2. Create an “appropriate” targeted incentive for your potential customers

The corollary statement here is – avoid offering unrelated and/or unrealistic incentives. In business terms, ask yourself, “Is the incentive I’m offering aligned with the types of people I want as customers and what their needs are? Is this incentive consistent with the types of offers we will run in the future?”


ipad giveaway

Well, sure. Everyone likes these.

I see giveaway promotions or “enter to win” contests all the time, aimed at getting “Likes” – however, many times, these ads are clearly non-targeted. The most notorious example is “Click LIKE for a chance to win a new iPAD!!!” Now, let’s consider…

If I own a chain of specialty running stores, advertising a contest to win a FREE iPad may attract a large number of new fans. But they may not be the rightfans, the types of fans who will continually engage on the page and, most importantly, visit the stores (become a customer). A better, more targeted example may be to give away an expensive, state-of-the-art running watch with GPS capabilities – a product the stores actually sell!

I’m not saying that a FREE iPad is not a draw – I would probably enter to win myself! However, if I’m not really that into the brand/company itself, once I entered, I would most definitely either drop-off (unlike!) or ignore anything from this page in the future. Several online studies have also confirmed that the “unlike rate” after promotions like these can be as high as 50%!

Also consider that incentives do not have to simply be giveaways or promotions. Rather, the value your brand provides, if offered consistently, in many different forms (e-books, webinars, infographics, tips, etc.) could represent the “draw” that attracts andcontinually engages the right customers. Companies and brands like Hubspot,Fooducate, and Kim Garst are constantly offering value in a way that can easily be viewed as incentives to LIKE (and subscribe, and buy…).

3. Ensure the your ad’s elements are in sync with your goal & incentive

Finally, once you’ve mapped out the right target and incentive, the actual ad(s) must be designed in a way that resonates with and attracts your potential audience. The headline (in the case of external landing pages), body, image, call-to-action, destination page – and the alignment of your offer with your overall goals (which we touched upon in Part 1) – must all be considered.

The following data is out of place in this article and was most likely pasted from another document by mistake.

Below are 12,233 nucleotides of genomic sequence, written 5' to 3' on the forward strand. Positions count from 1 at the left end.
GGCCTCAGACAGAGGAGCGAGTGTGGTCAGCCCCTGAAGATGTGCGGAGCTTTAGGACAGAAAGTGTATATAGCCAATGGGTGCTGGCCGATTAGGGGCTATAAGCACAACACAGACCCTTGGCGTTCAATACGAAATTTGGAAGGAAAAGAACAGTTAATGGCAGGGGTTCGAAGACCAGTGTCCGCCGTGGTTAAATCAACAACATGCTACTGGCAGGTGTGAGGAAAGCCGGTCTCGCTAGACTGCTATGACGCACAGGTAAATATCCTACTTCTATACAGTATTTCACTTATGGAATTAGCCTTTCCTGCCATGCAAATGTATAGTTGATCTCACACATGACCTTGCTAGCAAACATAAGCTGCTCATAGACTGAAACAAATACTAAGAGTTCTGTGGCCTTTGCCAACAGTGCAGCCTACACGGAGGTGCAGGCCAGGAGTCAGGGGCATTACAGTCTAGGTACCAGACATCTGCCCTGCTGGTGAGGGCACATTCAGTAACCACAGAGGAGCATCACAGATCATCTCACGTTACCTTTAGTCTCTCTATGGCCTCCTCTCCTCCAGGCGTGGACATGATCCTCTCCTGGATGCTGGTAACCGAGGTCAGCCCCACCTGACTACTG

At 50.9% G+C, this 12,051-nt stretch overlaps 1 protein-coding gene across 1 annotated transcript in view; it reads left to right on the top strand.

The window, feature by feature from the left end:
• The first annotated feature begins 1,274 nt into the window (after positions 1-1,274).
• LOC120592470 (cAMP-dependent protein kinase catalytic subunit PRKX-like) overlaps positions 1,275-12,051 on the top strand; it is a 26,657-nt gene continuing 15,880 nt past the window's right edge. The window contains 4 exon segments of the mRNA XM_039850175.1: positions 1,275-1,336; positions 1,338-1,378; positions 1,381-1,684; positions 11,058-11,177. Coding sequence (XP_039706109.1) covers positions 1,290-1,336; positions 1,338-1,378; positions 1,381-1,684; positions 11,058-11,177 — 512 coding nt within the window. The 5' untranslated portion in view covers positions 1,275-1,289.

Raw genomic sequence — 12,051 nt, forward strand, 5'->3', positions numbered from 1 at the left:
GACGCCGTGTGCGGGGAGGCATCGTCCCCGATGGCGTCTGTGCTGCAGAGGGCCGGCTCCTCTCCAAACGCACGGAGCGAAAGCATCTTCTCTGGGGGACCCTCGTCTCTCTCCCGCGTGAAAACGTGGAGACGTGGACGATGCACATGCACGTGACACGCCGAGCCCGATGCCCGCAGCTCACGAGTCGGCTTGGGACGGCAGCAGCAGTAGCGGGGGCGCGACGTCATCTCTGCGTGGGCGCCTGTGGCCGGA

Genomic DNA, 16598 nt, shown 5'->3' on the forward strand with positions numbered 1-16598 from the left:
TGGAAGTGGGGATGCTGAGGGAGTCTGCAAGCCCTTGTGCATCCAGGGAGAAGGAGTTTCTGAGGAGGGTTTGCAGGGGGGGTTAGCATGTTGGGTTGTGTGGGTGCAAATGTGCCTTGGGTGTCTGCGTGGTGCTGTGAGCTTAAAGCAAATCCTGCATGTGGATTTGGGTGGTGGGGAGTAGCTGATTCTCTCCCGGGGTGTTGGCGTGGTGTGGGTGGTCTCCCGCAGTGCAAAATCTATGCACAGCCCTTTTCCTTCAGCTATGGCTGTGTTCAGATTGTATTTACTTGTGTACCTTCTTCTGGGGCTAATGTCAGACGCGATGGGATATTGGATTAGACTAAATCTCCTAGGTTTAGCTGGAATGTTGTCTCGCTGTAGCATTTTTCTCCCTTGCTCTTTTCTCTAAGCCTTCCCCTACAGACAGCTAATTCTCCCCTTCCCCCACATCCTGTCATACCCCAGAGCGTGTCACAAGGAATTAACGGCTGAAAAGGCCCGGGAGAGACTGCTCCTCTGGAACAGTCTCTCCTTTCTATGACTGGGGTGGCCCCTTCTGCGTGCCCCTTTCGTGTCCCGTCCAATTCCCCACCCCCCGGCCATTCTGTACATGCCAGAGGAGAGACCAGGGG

As mentioned previously, Sephora is a great example of goal alignment from start to finish! One featured ad campaign explicitly states the benefit (15% off exclusively for Facebook fans); the customer encounters a Like Gate and clicks LIKE to reveal the offers that were promised.

Amy Porterfield, a FB coach/trainer, is a wonderful example of someone who constantly provides value and is always giving potential fans compelling reasons why they should “LIKE” and follow her. Her ad tone, design, and copy are consistent, on message, and tied seamlessly to the landing page.

In the following example, Amy appears to be incentivizing potential customers, primarily, to opt-in via email. She addresses her audience with an engaging question; if the answer is “Yes,” browsers will hopefully follow the “Click here” call-to-action for incentives they are already told they will be getting – weekly, FREE Facebook updates.


fb like incentive ad


As you can see below, the internal landing page is completely in sync with the ad – not just its look and feel, but also with its promise. Literally, what you see is what you get.

In Part 1 of this series, we talked about the importance of ensuring that the landing page is aligned with campaign goals. Amy’s primary objective was to collect emails. Though I’m sure generating a “Like” is also important to her, she did not choose to put up any sort of Like gate here – that would have been asking too much. Most likely, if people opt-in, they will probably hit “Like” anyway, especially if they are confident in the value she will provide. In some cases, companies may still ask for the LIKE (e.g. “Like Our Page” text with an arrow pointing to the LIKE button) – but putting up a gate, when the objective is to collect emails, is too much. Bravo, Amy!


fb ad landing page


In sum, targeting the right customers to match your overall goals, creating appropriate incentives for this target demographic, and aligning the ad elements with these goals are all integral steps for constructing an effective Like Incentive Ad strategy. In short,know your (potential) customers. Understand what makes them tick – and CLICK!

How to Run Like Incentive FB Campaigns, Part 1: Set-Up Tips

One of the biggest lies of social media is that if a ‘business’ builds a Facebook fan page, the fans will inevitably follow – in droves. Unless you are one of the BIG GUYS (or, my personal favorite – Boo the Dog), this just won’t happen.